Military Academy

My son is a type 1. He was interested in the Military Academies but found out there is a restriction on diabetics. We just discovered the US Maritime Academy and I'm wondering if anyone knows if they have a similar restriction. One desk at the pentagon said it was waiverable. I'm trying to figure out where to go to get confirmation. Any information would be appreciated.

I don't know of a branch of any U.S. military that allows people with diabetes to enlist. It's pretty much an automatic disqualification for anybody trying to volunteer for military service for the first time.

That being said, it doesn't look like the U.S. Maritime Academy has any particular ties to any branch of U.S. military service. From what I can tell, it focuses on licensing for commercial shipping opportunities.

PerhapsSam could answer you. He is a master mariner, and licensed to pilot any ship of any size. and he's type1.

I’m a maritime academy graduate and current unlimited master mariner, with a health waiver for diabetes .The maritime academy is not military. There is a federal academy, and several state academies. The federal is generally considered in the industry to produce the least desirable graduates… But they don’t pay tuition there either. Instead they join the merchant marine reserve upon graduation which means that if there was a world war 3 type situation, they would be the first ones called to transport the military’s goods and equipment all over the place, thus they are required to train with the navy on occasion in order to be able to coordinate together in an emergency. Upon graduation from any of the maritime academies, graduates will have an entry level ships officers licenses to work aboard commercial ships as a third mate or third assistant engineer— these positions are licensed by the US coast guard who do require that you pass their physical standards. Diabetes is a “waiverable condition”. To get my waiver I had to do an exercise stress test, submit 90 days of blood glucose logs with no episodes of hypoglycemia, two a1cs separated by 90 days and both under 8 and an ophthalmology exam. I have to each year repeat the eye exam. 90 days of logs, and the a1c.

90 days with no episodes of hypoglycemia?


What do they define as hypoglycemia and how do they verify 90 days worth of fingersticks?

They don’t say what criteria they use. My own doctor verifies no hypoglycemia. It is a very dysfunctional system. I can’t honestly say I’d recommend it to be a good career to start pursuing at this point in time.

But for the most direct information closest to the source I would reccomend you contact several of the maritime academies directly and speak to their health directors.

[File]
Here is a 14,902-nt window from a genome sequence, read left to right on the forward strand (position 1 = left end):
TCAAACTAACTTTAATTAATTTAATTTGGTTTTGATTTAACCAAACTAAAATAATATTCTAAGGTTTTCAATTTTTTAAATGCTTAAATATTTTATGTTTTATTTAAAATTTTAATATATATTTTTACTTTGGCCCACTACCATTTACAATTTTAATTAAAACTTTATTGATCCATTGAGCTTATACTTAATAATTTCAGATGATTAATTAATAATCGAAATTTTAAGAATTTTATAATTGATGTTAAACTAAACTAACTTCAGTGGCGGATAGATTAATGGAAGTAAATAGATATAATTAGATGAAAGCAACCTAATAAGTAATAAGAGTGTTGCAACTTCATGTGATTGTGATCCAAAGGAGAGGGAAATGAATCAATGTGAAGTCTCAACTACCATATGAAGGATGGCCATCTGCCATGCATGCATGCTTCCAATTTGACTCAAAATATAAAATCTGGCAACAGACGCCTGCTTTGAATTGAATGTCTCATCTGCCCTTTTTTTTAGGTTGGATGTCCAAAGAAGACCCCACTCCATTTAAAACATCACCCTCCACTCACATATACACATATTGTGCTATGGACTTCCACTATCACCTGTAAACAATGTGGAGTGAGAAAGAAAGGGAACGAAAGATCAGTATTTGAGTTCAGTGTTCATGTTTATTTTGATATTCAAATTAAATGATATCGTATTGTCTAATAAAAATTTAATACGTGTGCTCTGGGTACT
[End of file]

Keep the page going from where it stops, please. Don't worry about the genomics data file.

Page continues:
Thanks for your help guys. I talked to the medical line at the Pentagon this morning and they said they could provide a waiver. I called back just a few minutes ago and was told point blank that it is a disqualifier. I also found an article where they kicked out a candidate who was in the school, but came down with TYPE 1. It is a shame. Sam and FHS I appreciate your input.

If he is truly interested in a career working on ships I’d look into the state academies-- in my opinion they are better programs. There is the California maritime academy, Massachusetts maritime academy. SUNY maritime. Great Lakes Maritime academy, Maine maritime, and Texas A&M all offer programs that get the students to the same goal with less headaches and quite likely less restrictions. Make sure he knows that’s what he’s interested in though— I’ve made what some people would consider a very good living in this line of work but it never turned out to be anything like I thought would be appealing about it. Having a health issue that’s under constant scrutiny in this line of work is also the source of a tremendous amount of stress, which I wouldn’t recommend that a young person with countless other options sign themselves up for a lifelong battle over— but if its his dream, go for it— but look into it thoroughly and discuss situation with the health director of any of the above programs.

This seems reasonable to be. How does one manage diabetes during combat? Think about what our soldiers have to do?

As the wife of a 25 yr veteran and mother of an Army son, FHS is correct. If you are already enlisted and contract D AND your MOS or one they could put you into, keeps you out of combat, you can stay...

My son has psoriasis. He did ROTC in college and I warned him that it might keep him off enlistment. The hoops he had to jump through were incredible: documentation, high level interviews, recommendations, etc. My Captain :>) made it (so proud) but psoriasis will not diminish the capacity to help the unit like D.

I am so sorry to tell you that admission into a military academy(I assume it is college level?) will be next to and probably totally impossible.

No problem and I'm really sorry to be the bearer of bad news. Most of my family served in one branch or another and I was heading in that direction as well until the big D. Best of luck to you and your son.